And presto, there it is — the implicit veto threat I’ve been waiting for. The House Natural Resources Committee has been working on legislation that would force the Obama administration to rewrite some of the awfulness out of their 2012-2017 drilling plan; they would have to submit a new plan through 2020 expanding the permissible zones beyond the current Gulf- later on Alaska-only limitations and opening up areas in the mid-Atlantic and off of the coast of California. When asked about the possibility of a revised plan for offshore drilling during a hearing today, however, Obama’s new Interior chief didn’t demur from pretty much nixing the idea:
Interior Secretary Sally Jewell said Thursday that the White House won’t allow drilling in the Atlantic Ocean while House Republicans are putting the finishing touches on legislation to do so.
“We’ve done a five-year plan — it doesn’t include the Atlantic. I don’t expect to go back on that,” Jewell told reporters Thursday after a Senate Energy and Natural Resources Committee hearing.
President Obama’s five-year drilling plan, which runs through 2017, doesn’t offer any lease sales in Atlantic or Pacific coastal waters. A 2010 draft of his plan included Atlantic waters, but Obama pulled back on it following the Gulf of Mexico oil spill later that year. …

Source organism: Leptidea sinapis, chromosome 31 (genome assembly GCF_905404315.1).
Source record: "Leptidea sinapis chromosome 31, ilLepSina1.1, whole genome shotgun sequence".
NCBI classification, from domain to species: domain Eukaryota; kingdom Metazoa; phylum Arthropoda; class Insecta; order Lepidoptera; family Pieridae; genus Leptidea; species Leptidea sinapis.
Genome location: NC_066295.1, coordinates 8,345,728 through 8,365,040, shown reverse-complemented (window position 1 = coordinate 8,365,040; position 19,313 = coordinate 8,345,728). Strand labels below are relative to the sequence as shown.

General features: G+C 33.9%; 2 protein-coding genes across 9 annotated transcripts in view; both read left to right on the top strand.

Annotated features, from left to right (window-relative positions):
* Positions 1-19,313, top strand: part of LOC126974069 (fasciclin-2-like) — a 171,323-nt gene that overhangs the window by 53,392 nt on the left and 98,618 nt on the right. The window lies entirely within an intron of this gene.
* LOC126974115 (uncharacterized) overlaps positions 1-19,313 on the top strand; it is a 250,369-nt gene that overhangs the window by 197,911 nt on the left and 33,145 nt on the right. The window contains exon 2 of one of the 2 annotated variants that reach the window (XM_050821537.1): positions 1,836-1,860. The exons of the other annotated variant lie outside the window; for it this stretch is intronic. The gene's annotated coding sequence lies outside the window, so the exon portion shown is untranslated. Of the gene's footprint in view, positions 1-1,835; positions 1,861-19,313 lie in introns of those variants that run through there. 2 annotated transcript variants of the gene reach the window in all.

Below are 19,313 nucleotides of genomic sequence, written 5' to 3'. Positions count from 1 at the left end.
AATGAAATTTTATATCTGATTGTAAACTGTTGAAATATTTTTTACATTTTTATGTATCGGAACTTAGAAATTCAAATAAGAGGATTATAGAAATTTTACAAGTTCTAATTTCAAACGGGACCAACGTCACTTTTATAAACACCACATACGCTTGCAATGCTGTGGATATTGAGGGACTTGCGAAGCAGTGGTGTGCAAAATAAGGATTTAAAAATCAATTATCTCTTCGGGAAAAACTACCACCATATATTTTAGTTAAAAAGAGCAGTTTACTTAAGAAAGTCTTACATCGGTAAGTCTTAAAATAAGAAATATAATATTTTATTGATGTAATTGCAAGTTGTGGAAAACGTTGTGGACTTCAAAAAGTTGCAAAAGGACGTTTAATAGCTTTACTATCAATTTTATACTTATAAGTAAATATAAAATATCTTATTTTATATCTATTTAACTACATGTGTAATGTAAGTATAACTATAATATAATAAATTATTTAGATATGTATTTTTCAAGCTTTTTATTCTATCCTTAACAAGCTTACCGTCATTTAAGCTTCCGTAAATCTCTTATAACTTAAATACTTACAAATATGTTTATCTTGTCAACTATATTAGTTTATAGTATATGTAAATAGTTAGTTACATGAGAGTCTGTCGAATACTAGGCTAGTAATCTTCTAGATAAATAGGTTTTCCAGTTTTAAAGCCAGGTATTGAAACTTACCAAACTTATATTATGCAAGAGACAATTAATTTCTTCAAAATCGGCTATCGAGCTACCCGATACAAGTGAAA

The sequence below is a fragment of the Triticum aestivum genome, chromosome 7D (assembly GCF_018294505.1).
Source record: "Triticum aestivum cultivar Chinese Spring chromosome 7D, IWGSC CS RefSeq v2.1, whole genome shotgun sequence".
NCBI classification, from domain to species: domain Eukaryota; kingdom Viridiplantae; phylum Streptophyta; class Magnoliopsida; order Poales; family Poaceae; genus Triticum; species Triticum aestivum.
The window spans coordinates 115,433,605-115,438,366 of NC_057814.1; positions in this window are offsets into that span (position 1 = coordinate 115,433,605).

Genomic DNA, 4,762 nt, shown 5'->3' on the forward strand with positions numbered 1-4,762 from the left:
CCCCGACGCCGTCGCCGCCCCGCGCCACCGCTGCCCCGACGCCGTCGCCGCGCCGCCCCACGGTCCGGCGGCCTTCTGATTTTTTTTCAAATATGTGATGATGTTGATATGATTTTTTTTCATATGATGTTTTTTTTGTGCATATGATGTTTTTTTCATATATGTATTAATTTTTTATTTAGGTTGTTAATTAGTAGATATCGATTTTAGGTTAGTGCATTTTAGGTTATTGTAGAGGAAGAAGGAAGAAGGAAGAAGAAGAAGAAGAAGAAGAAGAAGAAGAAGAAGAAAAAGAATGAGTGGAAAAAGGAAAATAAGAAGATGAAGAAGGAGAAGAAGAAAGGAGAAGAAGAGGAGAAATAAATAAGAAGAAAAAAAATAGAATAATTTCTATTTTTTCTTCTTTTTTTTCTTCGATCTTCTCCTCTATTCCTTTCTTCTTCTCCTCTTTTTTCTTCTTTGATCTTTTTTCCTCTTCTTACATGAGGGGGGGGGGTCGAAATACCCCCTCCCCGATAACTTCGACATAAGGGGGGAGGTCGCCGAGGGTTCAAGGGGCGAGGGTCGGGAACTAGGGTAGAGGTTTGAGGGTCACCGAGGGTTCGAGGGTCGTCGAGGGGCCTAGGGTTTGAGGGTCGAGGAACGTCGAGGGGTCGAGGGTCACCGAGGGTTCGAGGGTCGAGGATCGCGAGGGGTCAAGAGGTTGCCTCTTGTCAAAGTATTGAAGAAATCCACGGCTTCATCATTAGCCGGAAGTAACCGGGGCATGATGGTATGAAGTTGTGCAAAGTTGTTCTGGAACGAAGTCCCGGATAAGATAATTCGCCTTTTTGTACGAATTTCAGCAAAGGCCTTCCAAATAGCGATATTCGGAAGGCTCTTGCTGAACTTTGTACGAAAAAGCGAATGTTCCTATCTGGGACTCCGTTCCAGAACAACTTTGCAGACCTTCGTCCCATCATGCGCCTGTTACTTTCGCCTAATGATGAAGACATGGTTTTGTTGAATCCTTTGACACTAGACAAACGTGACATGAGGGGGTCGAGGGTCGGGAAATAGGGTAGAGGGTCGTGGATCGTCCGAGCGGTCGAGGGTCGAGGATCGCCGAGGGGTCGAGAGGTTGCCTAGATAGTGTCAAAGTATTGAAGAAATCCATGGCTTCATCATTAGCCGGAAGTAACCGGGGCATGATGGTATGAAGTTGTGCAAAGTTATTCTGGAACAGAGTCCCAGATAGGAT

Jewell’s remark hints strongly that Obama would veto the bill should it ever get to his desk — but Republicans plan to forge ahead regardless.
Yes, I know all about your already-completed five-year drilling plan, and it stinks. As The Hill pointed out late last month, however, it isn’t just House Republicans floating the idea this time around. Both of the Democratic senators from Virginia have also proposed legislation that would allow for some leeway in the administration’s current plan:
Sen. Tim Kaine (D-Va.) told The Hill that he doesn’t think President Obama would veto his bill to authorize oil and gas drilling off Virginia’s coast.
“I’m not expecting that there will be a challenge in the White House. Maybe I’m naïve about it, but I think our work is in this branch,” Kaine said of Congress on Thursday.
Despite Kaine’s optimism about the bill he and Sen. Mark Warner (D-Va.) introduced this week, the White House has given little impression that it intends to allow drilling in the Atlantic Ocean.
Optimism, indeed. There is plenty of headlining egregiousness coming out of the Obama administration’s scandalous bureaucratic abuses these days, but smaller policy decisions like this are continuing to rob struggling Americans of the opportunities that could help to create private-sector jobs and grow our still-‘recovering’ economy. Fails all around.